There were many great performances in the area in the year about to come to an end. Kirk Cousins, Bryce Harper, Manny Machado, Alex Ovechkin, John Wall.
Who will ever forget Paul Pierce’s called shot?
To me, another form of artistry stood out. It was witnessed by a crowd far larger than at Ravens or Redskins games and three times bigger than those at Orioles or Nationals games.
It was history.
For the first time in 37 years, Marylanders witnessed part of a Triple Crown when American Pharoah romped to a seven-length win in May’s Preakness at Pimlico.
Thirteen times since the last Triple Crown winner, a horse had won both the Kentucky Derby and Preakness, but failed to win the Belmont.
American Pharoah changed all that, and fulfilled one of my remaining wishes in my writing life.
When I was a little boy, my grandparents came to our house in Brooklyn each Saturday. Every week, my grandfather and I, joined occasionally by my father, his son-in-law, watched “The Race of the Week” from New York and Florida tracks. I became a horse racing fan.
In 1973, the great Secretariat won both the Kentucky Derby and Preakness, and was highly favored to beat a small field in the Belmont.
And beat the field, Secretariat did, winning by an unfathomable 31 lengths. His winning time for the 1 ½ miles was a record 2:24, more than 2.6 seconds faster than American Pharoah’s time.
I’ve watched the amazing video of Secretariat’s win countless times knowing I’d never see anything like that. Neither did my grandfather.
A few months after the Belmont, my grandfather died, and the weekly race viewing at my house stopped. I kept up with horse racing, always watching the Triple Crown races.
Four years after Secretariat’s win, the underrated Seattle Slew won the Triple Crown, and a year later, Affirmed won it in a stirring Belmont duel with Alydar.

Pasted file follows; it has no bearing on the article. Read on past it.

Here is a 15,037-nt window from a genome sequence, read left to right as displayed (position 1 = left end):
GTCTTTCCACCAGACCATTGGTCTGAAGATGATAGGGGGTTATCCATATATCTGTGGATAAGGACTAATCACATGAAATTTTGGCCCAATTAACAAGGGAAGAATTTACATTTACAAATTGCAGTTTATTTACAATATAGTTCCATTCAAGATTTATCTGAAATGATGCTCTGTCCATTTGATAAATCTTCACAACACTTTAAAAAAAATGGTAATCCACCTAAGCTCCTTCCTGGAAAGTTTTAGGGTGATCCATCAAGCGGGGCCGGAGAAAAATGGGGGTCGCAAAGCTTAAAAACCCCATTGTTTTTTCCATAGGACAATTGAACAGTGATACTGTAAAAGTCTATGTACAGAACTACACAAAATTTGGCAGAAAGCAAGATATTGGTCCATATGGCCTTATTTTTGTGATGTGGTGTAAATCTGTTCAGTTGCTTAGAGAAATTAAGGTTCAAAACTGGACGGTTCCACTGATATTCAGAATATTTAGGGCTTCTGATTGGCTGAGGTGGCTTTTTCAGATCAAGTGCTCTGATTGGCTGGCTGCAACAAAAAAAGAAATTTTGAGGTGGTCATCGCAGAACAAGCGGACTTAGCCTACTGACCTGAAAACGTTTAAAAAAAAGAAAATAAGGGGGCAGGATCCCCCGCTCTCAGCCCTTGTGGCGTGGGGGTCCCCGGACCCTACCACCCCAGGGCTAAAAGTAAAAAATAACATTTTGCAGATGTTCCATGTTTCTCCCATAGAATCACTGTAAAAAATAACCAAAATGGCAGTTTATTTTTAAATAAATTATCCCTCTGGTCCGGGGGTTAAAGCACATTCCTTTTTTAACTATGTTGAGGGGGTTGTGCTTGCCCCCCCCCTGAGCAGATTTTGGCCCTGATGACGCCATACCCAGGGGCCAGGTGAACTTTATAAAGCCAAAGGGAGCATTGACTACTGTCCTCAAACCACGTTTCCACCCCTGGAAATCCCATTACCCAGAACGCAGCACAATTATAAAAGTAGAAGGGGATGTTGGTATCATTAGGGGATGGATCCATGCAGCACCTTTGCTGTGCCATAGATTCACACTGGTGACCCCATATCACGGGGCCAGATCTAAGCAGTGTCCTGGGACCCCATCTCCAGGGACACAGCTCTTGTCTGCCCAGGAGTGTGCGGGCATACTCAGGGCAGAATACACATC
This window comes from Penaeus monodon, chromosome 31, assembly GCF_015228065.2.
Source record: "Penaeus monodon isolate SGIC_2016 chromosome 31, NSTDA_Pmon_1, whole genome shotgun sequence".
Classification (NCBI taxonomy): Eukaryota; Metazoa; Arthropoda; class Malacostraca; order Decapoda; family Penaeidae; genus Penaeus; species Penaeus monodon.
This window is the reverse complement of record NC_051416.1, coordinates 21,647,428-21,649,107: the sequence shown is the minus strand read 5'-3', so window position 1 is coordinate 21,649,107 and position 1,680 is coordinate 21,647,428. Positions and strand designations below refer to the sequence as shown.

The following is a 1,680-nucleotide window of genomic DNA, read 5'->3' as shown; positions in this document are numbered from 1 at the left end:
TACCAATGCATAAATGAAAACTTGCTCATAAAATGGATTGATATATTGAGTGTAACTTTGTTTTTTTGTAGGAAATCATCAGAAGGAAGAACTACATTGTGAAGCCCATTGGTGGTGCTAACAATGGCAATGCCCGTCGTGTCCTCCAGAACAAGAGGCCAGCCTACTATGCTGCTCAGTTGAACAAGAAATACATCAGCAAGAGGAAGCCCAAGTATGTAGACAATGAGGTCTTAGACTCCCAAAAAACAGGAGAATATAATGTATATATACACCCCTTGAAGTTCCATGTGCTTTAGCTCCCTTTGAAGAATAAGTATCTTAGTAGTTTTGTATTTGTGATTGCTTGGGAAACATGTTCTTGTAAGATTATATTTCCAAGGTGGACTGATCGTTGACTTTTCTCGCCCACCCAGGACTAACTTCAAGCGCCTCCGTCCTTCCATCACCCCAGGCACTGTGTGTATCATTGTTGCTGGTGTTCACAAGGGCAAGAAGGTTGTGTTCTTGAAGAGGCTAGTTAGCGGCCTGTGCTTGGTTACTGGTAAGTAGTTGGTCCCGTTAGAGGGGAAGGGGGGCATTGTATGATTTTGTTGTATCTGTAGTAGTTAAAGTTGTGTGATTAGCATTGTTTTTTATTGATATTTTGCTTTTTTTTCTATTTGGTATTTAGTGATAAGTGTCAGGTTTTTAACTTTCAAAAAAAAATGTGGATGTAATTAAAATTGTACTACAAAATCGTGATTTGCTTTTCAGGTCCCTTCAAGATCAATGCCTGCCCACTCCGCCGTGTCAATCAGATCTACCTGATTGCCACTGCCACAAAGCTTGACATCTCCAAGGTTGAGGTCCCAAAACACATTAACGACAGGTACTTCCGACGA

Then, the drought began.
As a young reader of sports pages and magazines, I learned there might never be a Triple Crown winner again. Secretariat’s win was the first Triple Crown since Citation in 1948—a gap of 25 years.
While good horse after good horse failed to capture the Belmont, various theories were thrown out. Horses are bred for speed, not distance. They don’t race enough, and the Triple Crown calendar is too brutal.
Tom Chuckas, who ran the Maryland Jockey Club for six years until his resignation in Nov. 2014, darkened his final Preakness Day by again publicly campaigning for a lengthening of the Triple Crown schedule.
Instead of three races in five weeks, the Kentucky Derby’s first Saturday in May should be followed by the Preakness on the first Saturday in June and the Belmont on July’s first Saturday, Chuckas said.
American Pharoah’s triumph ended that crazy talk.
In my father’s and grandfather’s time, a Triple Crown winner was known by everyone—just like the name of the heavyweight champion.
Now, except for these three races and perhaps the Breeder’s Cup, there’s little public attention on horse racing.
Most tracks have been reduced to veritable off-track betting parlors with small crowds watching live races. Few young people are fans of the sport. Ninety seconds or two minutes of action every half hour aren’t enough to hold their attention.
They’d rather play poker or fantasy football.
For a moment, American Pharoah changed all that. For six months, he reigned supreme—from the Derby to his farewell win at the Breeder’s Cup in Keeneland, Pharoah was a champ.
American Pharoah suffered a loss in last August’s Travers Stakes in Saratoga, but it doesn’t diminish his greatness.
For those of the more than 131,000 at Pimlico who braved a pre-race monsoon, they saw a great horse do something that hadn’t been done since 1978—and gave me the chance to say I covered part of a Triple Crown winner.
MORE YEAR IN REVIEW: 50 of the best DMV sports photos from 2015